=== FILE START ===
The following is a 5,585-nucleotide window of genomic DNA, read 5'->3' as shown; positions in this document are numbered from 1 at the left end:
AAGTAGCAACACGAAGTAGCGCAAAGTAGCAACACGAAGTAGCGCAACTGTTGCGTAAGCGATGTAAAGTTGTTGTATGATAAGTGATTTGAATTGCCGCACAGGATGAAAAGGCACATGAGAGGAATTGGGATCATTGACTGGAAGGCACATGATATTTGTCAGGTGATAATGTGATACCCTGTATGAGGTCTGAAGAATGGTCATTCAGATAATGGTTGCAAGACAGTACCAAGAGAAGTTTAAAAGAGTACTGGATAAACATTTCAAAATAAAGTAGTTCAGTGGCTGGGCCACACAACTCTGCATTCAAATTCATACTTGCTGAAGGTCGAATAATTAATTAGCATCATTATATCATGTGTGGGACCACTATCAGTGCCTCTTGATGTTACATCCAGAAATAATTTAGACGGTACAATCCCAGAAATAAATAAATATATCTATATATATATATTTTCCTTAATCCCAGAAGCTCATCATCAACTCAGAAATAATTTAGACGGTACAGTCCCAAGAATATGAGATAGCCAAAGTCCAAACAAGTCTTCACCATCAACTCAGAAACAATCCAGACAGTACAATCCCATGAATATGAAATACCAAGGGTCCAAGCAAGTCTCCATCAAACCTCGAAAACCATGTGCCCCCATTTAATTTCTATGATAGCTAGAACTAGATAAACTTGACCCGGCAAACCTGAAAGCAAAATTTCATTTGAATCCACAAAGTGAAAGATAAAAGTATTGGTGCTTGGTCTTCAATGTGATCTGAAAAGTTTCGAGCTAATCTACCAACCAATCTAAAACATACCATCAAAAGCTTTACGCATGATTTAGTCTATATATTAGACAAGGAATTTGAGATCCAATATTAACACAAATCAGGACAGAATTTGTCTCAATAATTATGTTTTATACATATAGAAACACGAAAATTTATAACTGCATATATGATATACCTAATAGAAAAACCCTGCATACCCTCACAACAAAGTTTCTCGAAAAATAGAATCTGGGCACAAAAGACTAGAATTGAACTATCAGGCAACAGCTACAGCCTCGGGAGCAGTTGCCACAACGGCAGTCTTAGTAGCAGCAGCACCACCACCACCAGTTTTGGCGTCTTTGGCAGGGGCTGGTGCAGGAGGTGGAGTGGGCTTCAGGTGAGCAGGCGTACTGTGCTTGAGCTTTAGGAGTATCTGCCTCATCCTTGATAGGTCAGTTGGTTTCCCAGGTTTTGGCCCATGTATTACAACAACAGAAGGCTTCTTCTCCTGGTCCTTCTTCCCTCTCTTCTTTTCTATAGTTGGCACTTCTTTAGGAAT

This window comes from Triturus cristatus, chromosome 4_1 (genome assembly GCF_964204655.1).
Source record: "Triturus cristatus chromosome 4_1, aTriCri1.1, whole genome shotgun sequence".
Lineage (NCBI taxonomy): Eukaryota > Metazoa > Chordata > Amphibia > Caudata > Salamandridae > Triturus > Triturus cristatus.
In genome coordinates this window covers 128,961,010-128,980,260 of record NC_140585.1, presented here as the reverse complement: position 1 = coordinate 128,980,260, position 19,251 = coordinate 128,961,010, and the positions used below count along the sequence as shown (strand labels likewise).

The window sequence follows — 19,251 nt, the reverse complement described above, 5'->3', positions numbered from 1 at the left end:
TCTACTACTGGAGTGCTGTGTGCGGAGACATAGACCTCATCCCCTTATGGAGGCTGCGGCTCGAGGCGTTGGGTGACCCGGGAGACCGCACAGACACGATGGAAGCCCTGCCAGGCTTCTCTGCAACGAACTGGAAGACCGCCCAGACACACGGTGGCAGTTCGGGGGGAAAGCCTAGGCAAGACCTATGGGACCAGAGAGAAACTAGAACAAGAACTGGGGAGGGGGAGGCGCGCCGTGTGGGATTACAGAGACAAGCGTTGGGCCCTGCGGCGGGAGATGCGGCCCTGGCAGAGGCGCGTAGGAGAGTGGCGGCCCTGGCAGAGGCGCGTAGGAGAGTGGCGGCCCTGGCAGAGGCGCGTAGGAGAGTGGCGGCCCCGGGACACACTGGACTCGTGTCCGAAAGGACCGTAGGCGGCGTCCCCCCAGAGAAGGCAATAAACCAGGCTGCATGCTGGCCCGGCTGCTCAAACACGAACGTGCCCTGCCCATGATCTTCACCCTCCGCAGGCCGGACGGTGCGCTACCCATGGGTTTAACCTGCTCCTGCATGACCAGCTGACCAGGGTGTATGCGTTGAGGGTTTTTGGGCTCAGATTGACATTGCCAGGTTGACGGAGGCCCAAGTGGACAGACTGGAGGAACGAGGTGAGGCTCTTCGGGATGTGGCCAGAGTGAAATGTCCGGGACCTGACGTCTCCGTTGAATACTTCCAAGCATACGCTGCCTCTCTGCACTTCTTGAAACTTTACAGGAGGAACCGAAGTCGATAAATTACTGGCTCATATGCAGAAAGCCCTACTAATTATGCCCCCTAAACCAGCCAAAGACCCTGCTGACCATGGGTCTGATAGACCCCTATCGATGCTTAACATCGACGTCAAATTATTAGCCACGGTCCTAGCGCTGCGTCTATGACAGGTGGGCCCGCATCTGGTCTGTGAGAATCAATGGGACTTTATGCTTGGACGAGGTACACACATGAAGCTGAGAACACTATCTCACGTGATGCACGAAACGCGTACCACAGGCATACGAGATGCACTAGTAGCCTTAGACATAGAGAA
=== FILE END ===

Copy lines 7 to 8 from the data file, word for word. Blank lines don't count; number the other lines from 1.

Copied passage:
The window sequence follows — 19,251 nt, the reverse complement described above, 5'->3', positions numbered from 1 at the left end:
TCTACTACTGGAGTGCTGTGTGCGGAGACATAGACCTCATCCCCTTATGGAGGCTGCGGCTCGAGGCGTTGGGTGACCCGGGAGACCGCACAGACACGATGGAAGCCCTGCCAGGCTTCTCTGCAACGAACTGGAAGACCGCCCAGACACACGGTGGCAGTTCGGGGGGAAAGCCTAGGCAAGACCTATGGGACCAGAGAGAAACTAGAACAAGAACTGGGGAGGGGGAGGCGCGCCGTGTGGGATTACAGAGACAAGCGTTGGGCCCTGCGGCGGGAGATGCGGCCCTGGCAGAGGCGCGTAGGAGAGTGGCGGCCCTGGCAGAGGCGCGTAGGAGAGTGGCGGCCCTGGCAGAGGCGCGTAGGAGAGTGGCGGCCCCGGGACACACTGGACTCGTGTCCGAAAGGACCGTAGGCGGCGTCCCCCCAGAGAAGGCAATAAACCAGGCTGCATGCTGGCCCGGCTGCTCAAACACGAACGTGCCCTGCCCATGATCTTCACCCTCCGCAGGCCGGACGGTGCGCTACCCATGGGTTTAACCTGCTCCTGCATGACCAGCTGACCAGGGTGTATGCGTTGAGGGTTTTTGGGCTCAGATTGACATTGCCAGGTTGACGGAGGCCCAAGTGGACAGACTGGAGGAACGAGGTGAGGCTCTTCGGGATGTGGCCAGAGTGAAATGTCCGGGACCTGACGTCTCCGTTGAATACTTCCAAGCATACGCTGCCTCTCTGCACTTCTTGAAACTTTACAGGAGGAACCGAAGTCGATAAATTACTGGCTCATATGCAGAAAGCCCTACTAATTATGCCCCCTAAACCAGCCAAAGACCCTGCTGACCATGGGTCTGATAGACCCCTATCGATGCTTAACATCGACGTCAAATTATTAGCCACGGTCCTAGCGCTGCGTCTATGACAGGTGGGCCCGCATCTGGTCTGTGAGAATCAATGGGACTTTATGCTTGGACGAGGTACACACATGAAGCTGAGAACACTATCTCACGTGATGCACGAAACGCGTACCACAGGCATACGAGATGCACTAGTAGCCTTAGACATAGAGAA